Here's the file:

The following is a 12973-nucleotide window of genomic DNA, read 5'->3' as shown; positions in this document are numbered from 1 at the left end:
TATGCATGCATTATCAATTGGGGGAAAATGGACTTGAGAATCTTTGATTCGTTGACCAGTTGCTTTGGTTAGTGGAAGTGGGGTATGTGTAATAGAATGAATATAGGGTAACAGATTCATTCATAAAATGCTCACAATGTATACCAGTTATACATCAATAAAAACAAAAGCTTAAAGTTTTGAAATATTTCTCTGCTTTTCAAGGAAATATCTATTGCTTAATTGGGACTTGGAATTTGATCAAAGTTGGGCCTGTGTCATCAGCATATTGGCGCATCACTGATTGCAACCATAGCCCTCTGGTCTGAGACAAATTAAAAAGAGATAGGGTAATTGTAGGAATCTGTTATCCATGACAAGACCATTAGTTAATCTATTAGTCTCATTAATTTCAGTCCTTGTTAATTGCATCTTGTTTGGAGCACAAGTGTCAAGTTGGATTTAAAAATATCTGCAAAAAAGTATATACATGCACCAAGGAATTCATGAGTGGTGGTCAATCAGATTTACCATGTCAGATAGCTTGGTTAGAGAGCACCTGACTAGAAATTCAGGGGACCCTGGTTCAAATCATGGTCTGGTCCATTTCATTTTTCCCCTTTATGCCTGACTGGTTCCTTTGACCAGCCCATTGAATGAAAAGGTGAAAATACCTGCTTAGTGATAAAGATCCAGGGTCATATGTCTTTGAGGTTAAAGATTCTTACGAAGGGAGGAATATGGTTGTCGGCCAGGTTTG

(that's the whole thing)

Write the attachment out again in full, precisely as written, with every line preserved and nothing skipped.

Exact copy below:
The following is a 12973-nucleotide window of genomic DNA, read 5'->3' as shown; positions in this document are numbered from 1 at the left end:
TATGCATGCATTATCAATTGGGGGAAAATGGACTTGAGAATCTTTGATTCGTTGACCAGTTGCTTTGGTTAGTGGAAGTGGGGTATGTGTAATAGAATGAATATAGGGTAACAGATTCATTCATAAAATGCTCACAATGTATACCAGTTATACATCAATAAAAACAAAAGCTTAAAGTTTTGAAATATTTCTCTGCTTTTCAAGGAAATATCTATTGCTTAATTGGGACTTGGAATTTGATCAAAGTTGGGCCTGTGTCATCAGCATATTGGCGCATCACTGATTGCAACCATAGCCCTCTGGTCTGAGACAAATTAAAAAGAGATAGGGTAATTGTAGGAATCTGTTATCCATGACAAGACCATTAGTTAATCTATTAGTCTCATTAATTTCAGTCCTTGTTAATTGCATCTTGTTTGGAGCACAAGTGTCAAGTTGGATTTAAAAATATCTGCAAAAAAGTATATACATGCACCAAGGAATTCATGAGTGGTGGTCAATCAGATTTACCATGTCAGATAGCTTGGTTAGAGAGCACCTGACTAGAAATTCAGGGGACCCTGGTTCAAATCATGGTCTGGTCCATTTCATTTTTCCCCTTTATGCCTGACTGGTTCCTTTGACCAGCCCATTGAATGAAAAGGTGAAAATACCTGCTTAGTGATAAAGATCCAGGGTCATATGTCTTTGAGGTTAAAGATTCTTACGAAGGGAGGAATATGGTTGTCGGCCAGGTTTG